The loan lacked transparency, was rushed through without proper consultation and gave preferential treatment to iwi over other groups, they said.
However, those in favour of it including Ngāti Kahungunu chairman Ngāhiwi Tomoana have hit back at the accusations, describing its critics as racist.
29 January 2019
Fast food giants under fire on climate and water usage
By Matt McGrath, BBC News, 29 January 2019
A coalition of investors is calling on McDonald’s, KFC, and other fast food suppliers to take swift action on climate change.
The group, with around $6.5 trillion under management, want the chains to cut carbon and water risks in their dairy and meat suppliers.
Animal agriculture, they argue, is one of the highest emitting sectors without a low CO2 plan.
McDonald’s says it has put in place strong climate targets for suppliers.
SDG Knowledge Weekly: WEF 2019, Digitalization, Inequality, and Inclusive Growth
By Adam Fishman, IISD, 29 January 2019
The annual meeting of the World Economic Forum (WEF) took place from 22-25 January 2019 in Davos, Switzerland, to mixed reviews. This SDG Knowledge Weekly focuses on papers and articles on issues that took the spotlight at Davos, such as climate change, data and digital economies, inequality, economic uncertainty, and increasing political volatility.
Experimentalist governance in climate finance: the case of REDD+ in Brazil
By Vanessa C. Pinsky, Isak Kruglianskas, and David G. Victor, Climate Policy, 29 January 2019
One of the most significant impacts of the United Nations Framework Convention on Climate Change (UNFCCC) has been the establishment of a participatory process for Reducing Emissions from Deforestation and Forest Degradation (REDD+). We analyse the case of Brazil, the country whose land-use emissions from deforestation and forest degradation have declined the most. Through semi-structured interviews with 29 country policy experts – analysed in full text around 7 categories of activities that existing literature identifies as central elements of an effective governance system – we find weak links between the international REDD+ system and what actually happens on the ground inside Brazil.
‘The river is dying’: the vast ecological cost of Brazil’s mining disasters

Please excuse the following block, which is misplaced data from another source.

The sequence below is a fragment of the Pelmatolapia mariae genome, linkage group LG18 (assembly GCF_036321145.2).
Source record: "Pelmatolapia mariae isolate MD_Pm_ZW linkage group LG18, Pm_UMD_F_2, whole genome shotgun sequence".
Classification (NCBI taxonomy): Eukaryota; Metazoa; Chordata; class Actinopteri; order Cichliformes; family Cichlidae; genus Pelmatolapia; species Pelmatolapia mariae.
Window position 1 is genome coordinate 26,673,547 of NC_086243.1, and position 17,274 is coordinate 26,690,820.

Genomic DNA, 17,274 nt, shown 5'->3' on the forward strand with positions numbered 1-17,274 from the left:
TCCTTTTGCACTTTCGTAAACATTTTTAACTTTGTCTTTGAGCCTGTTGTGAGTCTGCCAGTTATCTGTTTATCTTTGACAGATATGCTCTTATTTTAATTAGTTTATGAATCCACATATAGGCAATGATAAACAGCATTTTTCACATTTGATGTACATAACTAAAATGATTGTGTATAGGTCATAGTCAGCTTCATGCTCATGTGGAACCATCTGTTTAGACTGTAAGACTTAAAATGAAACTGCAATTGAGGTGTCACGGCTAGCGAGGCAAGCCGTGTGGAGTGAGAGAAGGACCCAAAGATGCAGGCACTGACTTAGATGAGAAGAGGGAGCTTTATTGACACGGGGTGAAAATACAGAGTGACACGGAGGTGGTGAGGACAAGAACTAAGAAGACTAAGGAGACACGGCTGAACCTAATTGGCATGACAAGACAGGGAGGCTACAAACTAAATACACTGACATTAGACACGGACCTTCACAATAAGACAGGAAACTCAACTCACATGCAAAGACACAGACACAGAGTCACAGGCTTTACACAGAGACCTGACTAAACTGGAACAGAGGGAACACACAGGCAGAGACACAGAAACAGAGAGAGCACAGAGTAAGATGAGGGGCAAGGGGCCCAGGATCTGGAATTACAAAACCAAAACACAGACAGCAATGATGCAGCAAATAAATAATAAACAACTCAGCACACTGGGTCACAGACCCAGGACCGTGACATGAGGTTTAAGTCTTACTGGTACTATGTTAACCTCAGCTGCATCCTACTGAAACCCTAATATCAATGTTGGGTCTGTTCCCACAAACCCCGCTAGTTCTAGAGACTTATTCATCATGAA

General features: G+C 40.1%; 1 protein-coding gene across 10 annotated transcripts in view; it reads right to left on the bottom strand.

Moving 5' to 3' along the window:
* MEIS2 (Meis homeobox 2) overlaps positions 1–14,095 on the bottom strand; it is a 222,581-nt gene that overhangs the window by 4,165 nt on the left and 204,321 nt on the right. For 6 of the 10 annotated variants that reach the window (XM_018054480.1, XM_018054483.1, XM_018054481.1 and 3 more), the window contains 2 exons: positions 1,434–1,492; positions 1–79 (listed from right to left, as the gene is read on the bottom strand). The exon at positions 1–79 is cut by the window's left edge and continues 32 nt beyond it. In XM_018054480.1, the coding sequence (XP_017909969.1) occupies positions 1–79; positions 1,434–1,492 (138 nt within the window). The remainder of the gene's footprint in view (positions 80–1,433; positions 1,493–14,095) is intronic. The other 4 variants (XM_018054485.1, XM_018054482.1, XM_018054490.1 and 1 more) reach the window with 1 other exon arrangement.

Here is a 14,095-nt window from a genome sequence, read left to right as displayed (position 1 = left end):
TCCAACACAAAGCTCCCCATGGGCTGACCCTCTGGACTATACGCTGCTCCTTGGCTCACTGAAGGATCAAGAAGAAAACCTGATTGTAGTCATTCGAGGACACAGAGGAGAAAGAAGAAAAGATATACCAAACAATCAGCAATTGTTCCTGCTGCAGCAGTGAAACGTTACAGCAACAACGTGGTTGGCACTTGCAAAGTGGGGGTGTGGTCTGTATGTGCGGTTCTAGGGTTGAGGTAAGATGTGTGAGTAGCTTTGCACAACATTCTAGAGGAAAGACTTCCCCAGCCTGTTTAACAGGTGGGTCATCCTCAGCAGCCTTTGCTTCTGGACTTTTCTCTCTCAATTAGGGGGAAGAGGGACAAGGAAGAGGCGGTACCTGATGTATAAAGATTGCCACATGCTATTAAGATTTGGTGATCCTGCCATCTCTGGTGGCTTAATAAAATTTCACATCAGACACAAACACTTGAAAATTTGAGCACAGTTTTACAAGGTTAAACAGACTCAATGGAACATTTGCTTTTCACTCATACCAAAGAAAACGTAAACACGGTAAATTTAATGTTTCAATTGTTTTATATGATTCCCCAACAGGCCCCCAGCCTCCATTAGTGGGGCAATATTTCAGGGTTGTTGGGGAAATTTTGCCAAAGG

By Jonathan Watts, The Guardian, 29 January 2019
The Brazilian government has been urged to step up punishments for environmental crimes after the deadliest mining disaster in decades.
The torrent of mud and iron ore tailings that engulfed the community of Brumadinho on Friday continues to inflict a toll on residents, river systems and freshwater species.
[India] Building institutional foundations for community forest management
By Rucha Ghate and Harini Nagendra, Down To Earth, 29 January 2019
“After our village institution is eroded, you want us to take care of forests?” This statement by a village elder from a tribal village in Gadchiroli poses a fundamental question — how do we protect and restore our forests and our local institutions, in a time of great change?
The effects of climate change are clear and visible. The latest Intergovernmental Panel on Climate Change (IPCC) special report warns that the world is 1.2°C warmer compared to pre-industrial levels. These impacts will only become stronger in the coming decades.
[Kenya] Minority Sengwer tribe vows to battle for forestland
By Stephen Rutto, Standard Digital, 29 January 2019
Members of the Sengwer community wants to be allowed to return to Embobut Forest.
The community was evicted from the forest in 2014. However, it has maintained that the forest is part of its ancestral land and it should be allowed access to it.
The community’s representatives said the Sengwer intend to file a petition at the African Court on Human and People’s Rights in Arusha.
Landmark project to help Peru coffee farmers combat climate change
By Anastasia Moloney, Thomson Reuters Foundation, 29 January 2019
Thousands of coffee farmers in Peru hope to produce higher and more profitable crop yields to better cope with the impact of climate change under a landmark United Nations-backed project.